If you find safety needs or city maintenance issues, you can report them any time using the Find It, Fix It mobile app. Android users can download the app from the Google Play Store and iPhone users can download it from the App Store.
Tags: Aurora Avenue, crime, Find It Fix It, Licton Springs, Mayor Murray, public safety, safety
February 29th, 2016 by Doree
Licton-Haller Greenways is hosting a follow up to an online survey conducted in January and February about safe routes to the three new schools being built on the old Wilson-Pacific site at 1330 N. 90th St., just across Aurora Avenue from Greenwood. The meeting is from 2-4 p.m. on Sunday, March 6, at the Phinney Neighborhood Association, 6532 Phinney Ave. N. in the Blue Building, on the second floor. It is wheelchair accessible via the elevator.
This focus group will look at maps to explore issues and brainstorm potential solutions. Anyone whose child will attend any of the schools, as well as nearby businesses and residents, are encouraged to attend.
Tags: biking, Cascadia Elementary School, Licton Springs K-8, pedestrians, Robert Eagle Staff Middle School, Safe Routes to School, safety, traffic, transportation, walking, Wilson-Pacific
January 18th, 2016 by Doree
Several community groups are working together to make safer routes for children to get to school at the three new schools opening in the fall of 2017 at Aurora Avenue North and North 90th Street.
Robert Eagle Staff Middle School, Cascadia Elementary School (Advanced Placement Program) and Licton Springs K-8 will serve about 1,700 students total, including students from Greenwood and Phinney Ridge. Many students will have to cross major streets, including Aurora, 85th, I-5 and 105th/Northgate Way.
The groups already conducted safety audits of the area, and now would like community input on pedestrian safety so they can provide that information to the city’s School Traffic Safety Committee, Seattle Department of Transportation, Seattle Police and the City of Seattle.
Take the survey here. The survey is being conducted by Licton-Haller Greenways, Greenwood-Phinney Greenways and Seattle Neighborhood Greenways. At the end of the survey, you can enter a drawing for raffle prizes for gift certificates from Woodlands Pizza, Fred Meyer and other local businesses.
Tags: Cascadia Elementary School, cyclists, Greenwood-Phinney Greenways, Licton Springs K-8, Licton-Haller Greenways, pedestrians, Robert Eagle Staff Middle School, safety, Seattle Neighborhood Greenways, Seattle Public Schools, traffic
January 17th, 2016 by Doree
Following the Bitter Lake neighborhood’s Find It, Fix It Community Walk with Mayor Ed Murray on Nov. 14, several city agencies are making improvements:
- Parks has a contractor lined up and is working with Bitter Lake P-Patch gardeners to coordinate the installation of the gunite encapsulation of the gabions to prevent further injuries
- The North Precinct has increased patrol on Linden Ave
- 3 incidences of graffiti removed
- Parks pruned vegetation along Bitter Lake shoreline
- Traffic calming on N 143rd St (in process)
- Department of Transportation (SDOT) is meeting next week to review the Linden Ave corridor and anticipates key improvements and updates will be made (in process)
SDOT representatives will be present at the Bitter Lake Community Center (13035 Linden Ave N, Seattle, WA 98133) on January 21st, from 7-8pm to address the traffic calming project and additional SDOT improvements in Bitter Lake.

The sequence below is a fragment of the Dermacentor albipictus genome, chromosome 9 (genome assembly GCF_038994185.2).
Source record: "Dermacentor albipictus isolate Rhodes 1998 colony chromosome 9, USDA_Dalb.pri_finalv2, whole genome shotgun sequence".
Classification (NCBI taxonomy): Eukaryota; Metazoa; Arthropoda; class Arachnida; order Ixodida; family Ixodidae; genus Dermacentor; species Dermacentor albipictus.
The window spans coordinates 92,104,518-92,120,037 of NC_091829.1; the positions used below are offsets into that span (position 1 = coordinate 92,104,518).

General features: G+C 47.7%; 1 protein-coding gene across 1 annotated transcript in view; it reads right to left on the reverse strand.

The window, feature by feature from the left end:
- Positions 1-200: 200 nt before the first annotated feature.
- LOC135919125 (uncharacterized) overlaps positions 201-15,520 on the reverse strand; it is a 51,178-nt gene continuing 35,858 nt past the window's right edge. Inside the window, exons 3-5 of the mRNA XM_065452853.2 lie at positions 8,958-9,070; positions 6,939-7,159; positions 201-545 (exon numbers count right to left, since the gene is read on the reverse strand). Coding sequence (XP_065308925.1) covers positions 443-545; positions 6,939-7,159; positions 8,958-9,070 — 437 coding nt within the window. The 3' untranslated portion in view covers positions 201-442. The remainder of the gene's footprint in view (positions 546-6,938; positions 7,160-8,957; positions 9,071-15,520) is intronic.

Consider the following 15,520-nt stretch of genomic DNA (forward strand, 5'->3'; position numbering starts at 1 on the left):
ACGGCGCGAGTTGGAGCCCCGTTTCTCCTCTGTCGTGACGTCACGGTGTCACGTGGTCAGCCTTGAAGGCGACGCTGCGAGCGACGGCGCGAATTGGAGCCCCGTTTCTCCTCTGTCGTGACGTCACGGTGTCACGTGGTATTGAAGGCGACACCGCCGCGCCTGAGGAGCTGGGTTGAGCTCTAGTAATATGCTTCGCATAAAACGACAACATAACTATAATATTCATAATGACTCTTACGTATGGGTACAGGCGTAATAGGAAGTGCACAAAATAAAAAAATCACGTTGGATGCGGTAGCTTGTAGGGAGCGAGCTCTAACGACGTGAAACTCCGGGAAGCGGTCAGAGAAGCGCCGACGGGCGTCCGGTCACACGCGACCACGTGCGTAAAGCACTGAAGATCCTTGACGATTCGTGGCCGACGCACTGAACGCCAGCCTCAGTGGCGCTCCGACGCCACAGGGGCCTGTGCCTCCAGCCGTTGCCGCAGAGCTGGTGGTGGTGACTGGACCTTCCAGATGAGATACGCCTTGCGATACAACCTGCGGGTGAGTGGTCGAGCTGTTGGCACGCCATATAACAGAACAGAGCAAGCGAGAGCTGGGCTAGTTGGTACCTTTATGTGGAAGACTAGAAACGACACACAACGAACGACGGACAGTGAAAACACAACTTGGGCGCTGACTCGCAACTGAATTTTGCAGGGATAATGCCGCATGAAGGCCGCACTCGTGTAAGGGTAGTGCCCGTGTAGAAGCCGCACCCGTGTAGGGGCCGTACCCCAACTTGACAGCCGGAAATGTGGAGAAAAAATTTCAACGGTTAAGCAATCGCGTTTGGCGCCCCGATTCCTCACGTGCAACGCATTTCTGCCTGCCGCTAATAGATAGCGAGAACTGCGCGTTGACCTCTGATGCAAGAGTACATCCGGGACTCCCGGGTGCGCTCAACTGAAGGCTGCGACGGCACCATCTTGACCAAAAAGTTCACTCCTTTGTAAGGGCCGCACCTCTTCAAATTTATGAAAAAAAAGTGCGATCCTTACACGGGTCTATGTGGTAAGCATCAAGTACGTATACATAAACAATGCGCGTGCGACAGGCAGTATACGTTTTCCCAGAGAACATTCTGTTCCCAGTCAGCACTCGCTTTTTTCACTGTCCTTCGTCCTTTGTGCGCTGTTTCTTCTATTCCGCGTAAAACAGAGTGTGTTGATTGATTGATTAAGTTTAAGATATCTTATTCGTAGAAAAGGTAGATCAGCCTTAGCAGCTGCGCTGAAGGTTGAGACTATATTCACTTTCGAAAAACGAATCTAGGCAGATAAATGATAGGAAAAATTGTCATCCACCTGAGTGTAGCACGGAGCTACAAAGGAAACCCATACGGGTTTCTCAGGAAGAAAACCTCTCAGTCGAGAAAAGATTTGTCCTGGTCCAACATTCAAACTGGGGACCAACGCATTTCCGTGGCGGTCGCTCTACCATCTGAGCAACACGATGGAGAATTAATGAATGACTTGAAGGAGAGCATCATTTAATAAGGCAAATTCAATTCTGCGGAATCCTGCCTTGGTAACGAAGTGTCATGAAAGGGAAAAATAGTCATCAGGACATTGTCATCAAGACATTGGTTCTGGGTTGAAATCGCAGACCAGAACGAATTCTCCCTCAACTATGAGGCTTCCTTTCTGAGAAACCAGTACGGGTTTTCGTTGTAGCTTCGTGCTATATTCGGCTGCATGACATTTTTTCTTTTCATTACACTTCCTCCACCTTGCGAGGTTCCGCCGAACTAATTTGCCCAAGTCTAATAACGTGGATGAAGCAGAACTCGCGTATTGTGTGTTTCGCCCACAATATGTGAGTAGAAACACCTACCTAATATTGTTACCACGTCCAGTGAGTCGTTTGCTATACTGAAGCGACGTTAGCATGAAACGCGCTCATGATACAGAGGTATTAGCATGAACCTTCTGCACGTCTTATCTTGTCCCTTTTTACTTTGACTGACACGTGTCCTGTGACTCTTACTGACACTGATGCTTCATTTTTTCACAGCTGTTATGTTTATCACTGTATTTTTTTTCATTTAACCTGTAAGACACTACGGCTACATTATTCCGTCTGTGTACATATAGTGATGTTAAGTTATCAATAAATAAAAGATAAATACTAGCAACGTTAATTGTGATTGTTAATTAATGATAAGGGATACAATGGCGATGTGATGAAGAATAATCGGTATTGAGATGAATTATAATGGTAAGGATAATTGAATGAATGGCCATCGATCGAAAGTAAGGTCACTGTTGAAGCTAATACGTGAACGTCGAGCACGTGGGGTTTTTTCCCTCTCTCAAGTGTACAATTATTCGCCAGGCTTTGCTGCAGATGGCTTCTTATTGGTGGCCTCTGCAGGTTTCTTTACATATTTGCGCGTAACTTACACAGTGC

In addition, community groups, using grants distributed as part of the Find It, Fix It Community Walk, are implementing neighborhood projects:
- PTA’s playground cleanup project at Broadview Thomson K-8
- Interpretive sign at Bitter Lake shoreline (in process)
- Community Center art project (in process)
- P-Patch art project (in process)
- What do you love about Bitter Lake? (in process)
As a reminder, please continue to use the Find It, Fix It App to report issues. The app can be found in the iTunes and Google Play stores. In addition, please take our new survey and give us feedback on the walk.
At the Mayor’s Find it Fix it Tour on November 14, 2015 the community expressed strong concerns with traffic on N 143rd St. Seattle Department of Transportation (SDOT) confirmed this corridor is used as a cut-through route from Aurora to Greenwood. People driving should use N 145th St, one block to the north.
At the meeting on January 21, we will provide traffic data to the community and discuss potential improvements. If the community chooses to pursue improvements, the best funding source is the Neighborhood Park and Street Fund. Project applications are due February 8. Find the application and learn more atwww.seattle.gov/neighborhoods/neighborhood-park-and-street-fund.
Tags: Bitter Lake, Find It Fix It, Mayor Ed Murray, safety
November 16th, 2015 by Doree
The Greenwood Community Council will discuss pedestrian issues at its monthly meeting at 7 p.m. Tuesday at the Greenwood Library, 8016 Greenwood Ave. N.
Join the Greenwood Community Council to hear from guest speakers and engage in discussion of pedestrian and safety issues including sidewalks, safe routes to schools, dedicated facilities for non-motorized transport (e.g. the Interurban Trail), Seattle’s update to the Pedestrian Master Plan, and more.
The recent passage of the Move Seattle Transportation levy will see new investments in Seattle’s pedestrian infrastructure; and Greenwood and North Seattle are sure to see many new pedestrian-focused projects in the coming years. Come out to hear from representatives from the Seattle Department of Transportation, as well as community members engaged in various pedestrian issues.
Tags: greenwood community council, pedestrians, safety, SDOT, seattle department of transportation